15. Base resistance TLM measurement Rbb is a critical parameter for fmax, and in npn HBT the base contact resistance dominates. Rbb is minimized through high base doping and improved base contact metallization, small undercut Wgap, and long emitter Le

  16. Problems with very thin bases • Etching and depletion effects reduce the effective base thickness Tb, and increases the base resistance. • At 500 nm scaling generation, best base thickness is 30-40 nmbetter fmax , lower Rbb-related delay terms in gate delay ,minimal improvement in ft between 25 & 30 nm High resistance

  17. Increase of sheet resistance with thin base layers Rb,extrinsic=800-1000 Ω/sq Rb,intrinsic=600-750 Ω/sq Base surface exposed : InGaAs base doped 6 1019 cm-3, surface pinned at 0.18 eV. Surface depletion decreases base thickness 40 Å. Base protected by E/B grade (contacts diffused through 160 Å grade) Surface depletion Wet etching

  18. Collector resistance Rc: access resistance between collector contact and the mesa. Minimized by large collector contacts, and low resistance subcollector

  19. Tsubc Subcollector design Goals: • minimize electrical resistance • minimize thermal resistance • limit thickness to improve manufacturability Thermal conductivity of InGaAs ~5 W/mK Thermal conductivity of InP ~68 W/mK Etch stop layer provides collector undercut – less Cbc Some still use all InGaAs subcollector… Subcollector resistivity 500 A InGaAs + 2000 A InP ~ 11 /sq 125 A InGaAs + 3000 A InP ~ 9 /sq - 53 % of thermal resistance Etching selectivity of InGaAs vs. InP main limit  50 A InGaAs Contact resistance better to 125 A than 50 A after annealing

  20. Base-emitter capacitance Cje is the junction capacitance between the emitter and base Cje corresponds to ~100 Å depletion thickness Minimized by shrinking the emitter area at fixed or at increasing current Ic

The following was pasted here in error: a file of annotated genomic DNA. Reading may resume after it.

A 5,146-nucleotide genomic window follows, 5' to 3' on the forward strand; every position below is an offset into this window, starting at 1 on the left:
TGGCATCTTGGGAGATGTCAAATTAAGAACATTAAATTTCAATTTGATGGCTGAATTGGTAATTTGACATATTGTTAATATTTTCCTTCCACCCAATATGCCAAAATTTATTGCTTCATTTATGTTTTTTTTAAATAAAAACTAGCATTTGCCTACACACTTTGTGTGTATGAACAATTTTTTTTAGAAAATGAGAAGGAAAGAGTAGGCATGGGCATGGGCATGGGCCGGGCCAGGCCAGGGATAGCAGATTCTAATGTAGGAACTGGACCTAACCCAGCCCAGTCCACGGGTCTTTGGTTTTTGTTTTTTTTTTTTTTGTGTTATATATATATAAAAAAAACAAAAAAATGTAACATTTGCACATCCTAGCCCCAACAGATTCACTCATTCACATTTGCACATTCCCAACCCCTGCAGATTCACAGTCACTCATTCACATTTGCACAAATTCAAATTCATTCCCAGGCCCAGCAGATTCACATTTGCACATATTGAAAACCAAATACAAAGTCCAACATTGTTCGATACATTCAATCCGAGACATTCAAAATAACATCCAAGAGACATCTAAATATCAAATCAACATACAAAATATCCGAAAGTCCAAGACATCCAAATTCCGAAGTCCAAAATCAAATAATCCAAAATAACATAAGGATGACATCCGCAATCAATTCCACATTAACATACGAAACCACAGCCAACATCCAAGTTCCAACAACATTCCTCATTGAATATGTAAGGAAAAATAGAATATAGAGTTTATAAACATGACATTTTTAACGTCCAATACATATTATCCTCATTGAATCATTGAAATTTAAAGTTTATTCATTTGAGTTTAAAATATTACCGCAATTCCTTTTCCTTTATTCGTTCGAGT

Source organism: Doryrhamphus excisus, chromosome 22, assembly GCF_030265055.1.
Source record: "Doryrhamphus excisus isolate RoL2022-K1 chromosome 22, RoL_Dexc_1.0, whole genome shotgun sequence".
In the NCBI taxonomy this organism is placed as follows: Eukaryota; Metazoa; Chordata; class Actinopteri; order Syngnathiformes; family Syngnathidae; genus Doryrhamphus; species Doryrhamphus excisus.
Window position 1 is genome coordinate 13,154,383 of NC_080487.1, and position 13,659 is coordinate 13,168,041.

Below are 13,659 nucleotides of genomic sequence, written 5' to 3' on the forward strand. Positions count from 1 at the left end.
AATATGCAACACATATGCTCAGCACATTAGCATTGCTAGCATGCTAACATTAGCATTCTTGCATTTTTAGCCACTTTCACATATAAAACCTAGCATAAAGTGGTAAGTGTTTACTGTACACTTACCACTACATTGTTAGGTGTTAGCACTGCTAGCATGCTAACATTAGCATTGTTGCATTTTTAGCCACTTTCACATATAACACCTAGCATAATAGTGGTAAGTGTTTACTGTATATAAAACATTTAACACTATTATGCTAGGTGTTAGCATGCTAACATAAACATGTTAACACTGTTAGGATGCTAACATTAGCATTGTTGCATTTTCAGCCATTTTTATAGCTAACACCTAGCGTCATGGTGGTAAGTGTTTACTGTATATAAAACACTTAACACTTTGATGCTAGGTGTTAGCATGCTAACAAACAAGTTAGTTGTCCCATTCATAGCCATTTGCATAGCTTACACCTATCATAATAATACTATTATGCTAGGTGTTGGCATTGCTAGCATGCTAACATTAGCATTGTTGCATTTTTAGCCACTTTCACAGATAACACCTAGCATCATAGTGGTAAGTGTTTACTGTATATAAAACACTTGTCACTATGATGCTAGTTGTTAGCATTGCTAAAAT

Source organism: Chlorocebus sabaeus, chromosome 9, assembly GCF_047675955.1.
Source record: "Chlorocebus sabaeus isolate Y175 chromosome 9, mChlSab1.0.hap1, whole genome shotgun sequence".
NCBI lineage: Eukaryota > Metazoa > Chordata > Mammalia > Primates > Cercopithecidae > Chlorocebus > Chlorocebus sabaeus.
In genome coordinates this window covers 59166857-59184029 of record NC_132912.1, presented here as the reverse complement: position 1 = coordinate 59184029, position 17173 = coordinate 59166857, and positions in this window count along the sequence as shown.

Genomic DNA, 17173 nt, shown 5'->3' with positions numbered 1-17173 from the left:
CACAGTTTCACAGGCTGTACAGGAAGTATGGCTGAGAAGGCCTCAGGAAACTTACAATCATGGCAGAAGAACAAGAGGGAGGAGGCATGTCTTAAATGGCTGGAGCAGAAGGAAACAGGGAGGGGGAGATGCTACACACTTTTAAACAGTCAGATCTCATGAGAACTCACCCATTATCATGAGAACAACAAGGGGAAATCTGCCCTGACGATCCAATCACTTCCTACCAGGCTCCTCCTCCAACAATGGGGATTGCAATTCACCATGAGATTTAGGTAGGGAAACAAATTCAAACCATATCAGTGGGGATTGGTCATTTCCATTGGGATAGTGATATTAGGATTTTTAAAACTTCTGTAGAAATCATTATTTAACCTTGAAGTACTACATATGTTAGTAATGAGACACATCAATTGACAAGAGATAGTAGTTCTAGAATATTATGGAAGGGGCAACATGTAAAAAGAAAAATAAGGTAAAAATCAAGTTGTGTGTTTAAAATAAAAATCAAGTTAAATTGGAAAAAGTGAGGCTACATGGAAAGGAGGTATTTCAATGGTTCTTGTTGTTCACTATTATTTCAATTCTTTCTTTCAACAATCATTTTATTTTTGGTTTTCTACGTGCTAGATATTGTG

21. Base-collector capacitance Cbc is the junction capacitance between the base and subcollector.

  22. Base-collector capacitance Collector thickness reduced due to speed requirements: Breakdown limits thickness Ccb increases ! • Tc = 3000 A  2150 A  1500 A • Abc must be kept small: • narrow emitter • narrow base contacts • undercut of base contacts • implant or regrowth

  23. is 10-50 Theory of the base If gain is limited by Auger recombination in the base: The base sheet resistance: The base transit time: • Decreasing increases . • High Na and Tb for low s decreases • Grade gives 30-50 % improvement ps is 400-900 /sq is 100-250 fs

  24. Base Transit Time Fitting of relevant parameters of the form Kroemer’s double integral: Drift-Diffusion equation for base current: With doping as Intrinsic carrier concentration Exit term Diffusivity Ballistic injection: Solution used for evaluation of the base transit time:

  25. Base grading Graded bandgap Graded doping Change in In:Ga ratio InAs: Eg=0.36 eV GaAs: Eg=1.43 eV Doping 8  5 1019 cm-3

  26. Base grading: induced electric field Limits: Bandgap narrowing, needs degenerate doping Limits: strain Induced electric field accelerates electrons towards collector – decreases base transit time and increases gain

  27. The effect of degenerate doping Strong variation in Fermi-level with doping at high doping levels Evidence: Observed Vbe increase Von~ φbi , increases with Ev Nb=4 1019cm30.75 V Nb=8 1019cm30.83 V for graded base-emitter

  28. Base bandgap narrowing Bandgap grade Doping grade Model after V. Pavlanovski BGN provides an electric field opposing the doping-induced field. ~1:5 in magnitude

  29. Base Transit time Ballistic effects may arise when Tb<180-200 @5 1019 cm-3 (Tessier, Ito) Bandgap grade and doping grade give same b Results: Bandgap graded Doping graded DC gain 25 18 ft 250 GHz 282 GHz

  30. Grade No Grade Collector design Transit time: Close inspection show velocity near base most important • Use grade • Use setback

  31. Base-collector grade • Early grade designs: • Too coarse • No setback layer Gain: 7 f: 128 GHz (Tc=3000 A) Jkirk: 1.3 mA/μm2 • Recent grade designs: • 15 A period • 200 A setback layer Gain: 27 f: 282 GHz (Tc=2150 A) Jkirk: 4 mA/μm2

  32. InAlAs/InGaAs super lattice • Why super lattice? • MBE is more suited for super lattice than quaternaries. • InP/InGaAs gives poor quality material due to phosphorous-arsenic intermixing • MOCVD growth → InGaAsP grade • GaAsSb base needs no grade